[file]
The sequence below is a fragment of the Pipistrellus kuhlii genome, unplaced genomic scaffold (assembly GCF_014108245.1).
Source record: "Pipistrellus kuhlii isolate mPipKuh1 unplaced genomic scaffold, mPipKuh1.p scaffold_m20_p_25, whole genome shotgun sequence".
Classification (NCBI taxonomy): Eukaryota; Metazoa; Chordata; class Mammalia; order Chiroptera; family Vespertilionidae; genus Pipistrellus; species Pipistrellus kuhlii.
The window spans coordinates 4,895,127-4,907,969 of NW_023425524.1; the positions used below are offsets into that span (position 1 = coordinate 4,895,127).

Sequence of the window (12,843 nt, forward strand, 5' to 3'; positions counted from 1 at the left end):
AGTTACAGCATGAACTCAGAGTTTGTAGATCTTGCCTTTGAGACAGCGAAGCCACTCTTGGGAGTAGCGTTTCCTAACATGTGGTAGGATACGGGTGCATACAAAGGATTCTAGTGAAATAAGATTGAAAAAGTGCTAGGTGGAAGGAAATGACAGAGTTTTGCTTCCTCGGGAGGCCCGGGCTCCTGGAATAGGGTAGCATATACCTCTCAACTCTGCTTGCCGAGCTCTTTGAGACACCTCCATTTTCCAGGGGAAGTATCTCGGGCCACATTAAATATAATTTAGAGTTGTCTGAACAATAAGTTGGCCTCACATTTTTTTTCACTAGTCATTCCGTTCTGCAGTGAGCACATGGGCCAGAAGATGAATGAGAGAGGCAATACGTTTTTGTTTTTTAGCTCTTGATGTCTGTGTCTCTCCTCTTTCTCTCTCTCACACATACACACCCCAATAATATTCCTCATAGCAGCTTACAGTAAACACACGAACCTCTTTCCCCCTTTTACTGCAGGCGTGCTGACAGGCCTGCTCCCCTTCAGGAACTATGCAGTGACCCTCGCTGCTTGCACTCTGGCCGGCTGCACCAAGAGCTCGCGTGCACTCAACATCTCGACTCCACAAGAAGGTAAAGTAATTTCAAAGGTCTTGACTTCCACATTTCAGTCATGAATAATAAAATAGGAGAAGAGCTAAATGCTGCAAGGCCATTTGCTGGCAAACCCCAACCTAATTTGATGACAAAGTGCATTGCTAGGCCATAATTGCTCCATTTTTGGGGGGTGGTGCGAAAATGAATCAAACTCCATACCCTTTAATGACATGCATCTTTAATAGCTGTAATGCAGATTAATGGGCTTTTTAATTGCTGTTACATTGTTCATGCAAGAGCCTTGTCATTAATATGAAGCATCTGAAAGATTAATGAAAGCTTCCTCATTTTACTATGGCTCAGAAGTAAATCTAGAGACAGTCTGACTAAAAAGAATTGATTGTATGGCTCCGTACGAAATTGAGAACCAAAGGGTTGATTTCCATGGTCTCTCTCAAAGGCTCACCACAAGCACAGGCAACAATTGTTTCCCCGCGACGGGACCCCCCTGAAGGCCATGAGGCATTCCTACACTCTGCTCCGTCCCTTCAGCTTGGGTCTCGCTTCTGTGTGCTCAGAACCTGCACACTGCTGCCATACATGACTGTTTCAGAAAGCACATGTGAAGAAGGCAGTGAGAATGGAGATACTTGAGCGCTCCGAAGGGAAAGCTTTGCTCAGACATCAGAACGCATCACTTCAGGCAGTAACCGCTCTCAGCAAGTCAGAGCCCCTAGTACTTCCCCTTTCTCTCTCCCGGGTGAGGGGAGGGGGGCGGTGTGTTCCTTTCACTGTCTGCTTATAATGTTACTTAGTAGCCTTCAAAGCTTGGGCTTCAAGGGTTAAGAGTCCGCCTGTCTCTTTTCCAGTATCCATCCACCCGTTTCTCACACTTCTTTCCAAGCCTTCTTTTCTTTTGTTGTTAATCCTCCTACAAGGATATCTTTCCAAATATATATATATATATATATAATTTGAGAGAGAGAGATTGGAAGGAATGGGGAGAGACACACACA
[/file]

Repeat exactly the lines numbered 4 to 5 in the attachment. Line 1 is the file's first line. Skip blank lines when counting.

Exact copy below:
The window spans coordinates 4,895,127-4,907,969 of NW_023425524.1; the positions used below are offsets into that span (position 1 = coordinate 4,895,127).

Sequence of the window (12,843 nt, forward strand, 5' to 3'; positions counted from 1 at the left end):